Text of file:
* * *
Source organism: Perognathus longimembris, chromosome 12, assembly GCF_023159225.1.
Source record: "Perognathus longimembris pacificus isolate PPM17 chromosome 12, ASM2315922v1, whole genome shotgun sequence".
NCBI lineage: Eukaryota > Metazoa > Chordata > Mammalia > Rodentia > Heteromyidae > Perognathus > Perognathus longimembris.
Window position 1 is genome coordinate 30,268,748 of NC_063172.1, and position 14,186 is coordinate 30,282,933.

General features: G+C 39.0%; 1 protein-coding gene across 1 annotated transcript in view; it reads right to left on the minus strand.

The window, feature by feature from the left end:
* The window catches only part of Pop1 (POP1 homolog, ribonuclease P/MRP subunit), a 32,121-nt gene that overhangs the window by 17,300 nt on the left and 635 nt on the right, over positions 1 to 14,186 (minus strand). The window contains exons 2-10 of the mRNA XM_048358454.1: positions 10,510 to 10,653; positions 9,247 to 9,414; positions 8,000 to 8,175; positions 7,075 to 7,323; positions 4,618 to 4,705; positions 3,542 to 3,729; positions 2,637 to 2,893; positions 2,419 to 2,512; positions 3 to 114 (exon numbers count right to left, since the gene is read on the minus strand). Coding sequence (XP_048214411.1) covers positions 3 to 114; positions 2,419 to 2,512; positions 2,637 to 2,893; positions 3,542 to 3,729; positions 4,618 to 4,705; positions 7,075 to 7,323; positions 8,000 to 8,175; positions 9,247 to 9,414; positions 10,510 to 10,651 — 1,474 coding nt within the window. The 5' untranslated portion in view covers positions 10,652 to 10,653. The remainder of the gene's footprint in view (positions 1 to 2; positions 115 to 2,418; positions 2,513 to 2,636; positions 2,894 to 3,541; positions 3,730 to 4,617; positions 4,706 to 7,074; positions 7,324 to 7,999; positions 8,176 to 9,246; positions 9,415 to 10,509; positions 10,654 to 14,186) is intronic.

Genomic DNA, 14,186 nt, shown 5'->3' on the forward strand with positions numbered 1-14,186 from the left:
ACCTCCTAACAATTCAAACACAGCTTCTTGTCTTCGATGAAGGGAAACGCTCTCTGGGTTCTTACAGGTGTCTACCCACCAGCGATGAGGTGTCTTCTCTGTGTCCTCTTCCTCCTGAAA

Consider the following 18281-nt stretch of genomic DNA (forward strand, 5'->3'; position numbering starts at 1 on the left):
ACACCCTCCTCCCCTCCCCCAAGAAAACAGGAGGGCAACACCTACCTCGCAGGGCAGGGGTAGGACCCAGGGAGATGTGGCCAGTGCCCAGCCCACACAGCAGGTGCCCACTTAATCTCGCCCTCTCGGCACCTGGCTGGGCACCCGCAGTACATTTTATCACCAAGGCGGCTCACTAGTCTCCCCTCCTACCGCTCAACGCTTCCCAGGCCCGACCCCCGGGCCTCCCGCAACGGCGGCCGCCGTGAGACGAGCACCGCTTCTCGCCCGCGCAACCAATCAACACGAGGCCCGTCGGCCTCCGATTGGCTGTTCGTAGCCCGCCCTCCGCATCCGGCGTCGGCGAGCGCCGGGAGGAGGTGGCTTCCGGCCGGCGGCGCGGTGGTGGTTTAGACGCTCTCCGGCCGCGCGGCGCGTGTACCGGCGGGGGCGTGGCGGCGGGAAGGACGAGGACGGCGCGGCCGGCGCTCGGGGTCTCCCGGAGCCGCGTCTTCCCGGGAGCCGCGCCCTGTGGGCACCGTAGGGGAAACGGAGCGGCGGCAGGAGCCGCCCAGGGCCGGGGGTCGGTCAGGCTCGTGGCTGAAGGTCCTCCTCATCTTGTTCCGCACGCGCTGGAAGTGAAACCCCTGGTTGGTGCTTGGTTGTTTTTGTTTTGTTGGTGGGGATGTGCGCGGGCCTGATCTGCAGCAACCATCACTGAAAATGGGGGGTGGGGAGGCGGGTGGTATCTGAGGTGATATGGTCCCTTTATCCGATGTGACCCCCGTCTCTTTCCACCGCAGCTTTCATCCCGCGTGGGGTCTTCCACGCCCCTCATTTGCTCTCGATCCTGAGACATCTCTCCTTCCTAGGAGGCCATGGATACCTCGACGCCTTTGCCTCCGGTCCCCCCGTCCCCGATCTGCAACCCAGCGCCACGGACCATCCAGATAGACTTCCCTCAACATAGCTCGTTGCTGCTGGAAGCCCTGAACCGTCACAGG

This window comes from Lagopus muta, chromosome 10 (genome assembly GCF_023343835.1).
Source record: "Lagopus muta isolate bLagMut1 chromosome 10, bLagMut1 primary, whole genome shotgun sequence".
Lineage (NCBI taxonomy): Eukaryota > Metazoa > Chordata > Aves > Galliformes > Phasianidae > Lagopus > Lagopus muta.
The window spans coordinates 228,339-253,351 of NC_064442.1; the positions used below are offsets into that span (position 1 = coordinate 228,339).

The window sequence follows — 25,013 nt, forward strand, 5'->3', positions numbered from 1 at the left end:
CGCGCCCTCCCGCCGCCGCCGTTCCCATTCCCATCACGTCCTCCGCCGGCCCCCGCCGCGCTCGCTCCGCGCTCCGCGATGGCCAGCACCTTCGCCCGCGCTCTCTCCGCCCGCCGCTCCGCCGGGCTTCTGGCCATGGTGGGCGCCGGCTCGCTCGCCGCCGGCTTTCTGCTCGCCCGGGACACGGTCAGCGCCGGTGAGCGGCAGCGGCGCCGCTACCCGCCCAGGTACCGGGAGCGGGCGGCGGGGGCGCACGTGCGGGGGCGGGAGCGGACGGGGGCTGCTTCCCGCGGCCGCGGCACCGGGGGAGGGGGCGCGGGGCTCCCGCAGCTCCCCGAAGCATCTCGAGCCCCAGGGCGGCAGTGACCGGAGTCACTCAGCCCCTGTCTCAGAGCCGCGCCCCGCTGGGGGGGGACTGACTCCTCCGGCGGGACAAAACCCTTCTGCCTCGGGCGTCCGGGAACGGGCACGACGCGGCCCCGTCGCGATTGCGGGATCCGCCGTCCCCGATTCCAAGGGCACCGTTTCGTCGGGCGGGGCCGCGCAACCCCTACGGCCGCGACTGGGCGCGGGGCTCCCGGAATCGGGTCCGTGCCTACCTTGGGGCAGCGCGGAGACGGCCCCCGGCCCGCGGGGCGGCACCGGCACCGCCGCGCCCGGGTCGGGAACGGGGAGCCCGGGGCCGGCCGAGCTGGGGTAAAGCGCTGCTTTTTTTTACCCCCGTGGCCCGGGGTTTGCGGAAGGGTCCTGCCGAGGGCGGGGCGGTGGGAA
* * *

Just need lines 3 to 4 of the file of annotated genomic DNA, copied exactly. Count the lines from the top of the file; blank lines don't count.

NCBI lineage: Eukaryota > Metazoa > Chordata > Mammalia > Rodentia > Heteromyidae > Perognathus > Perognathus longimembris.
Window position 1 is genome coordinate 30,268,748 of NC_063172.1, and position 14,186 is coordinate 30,282,933.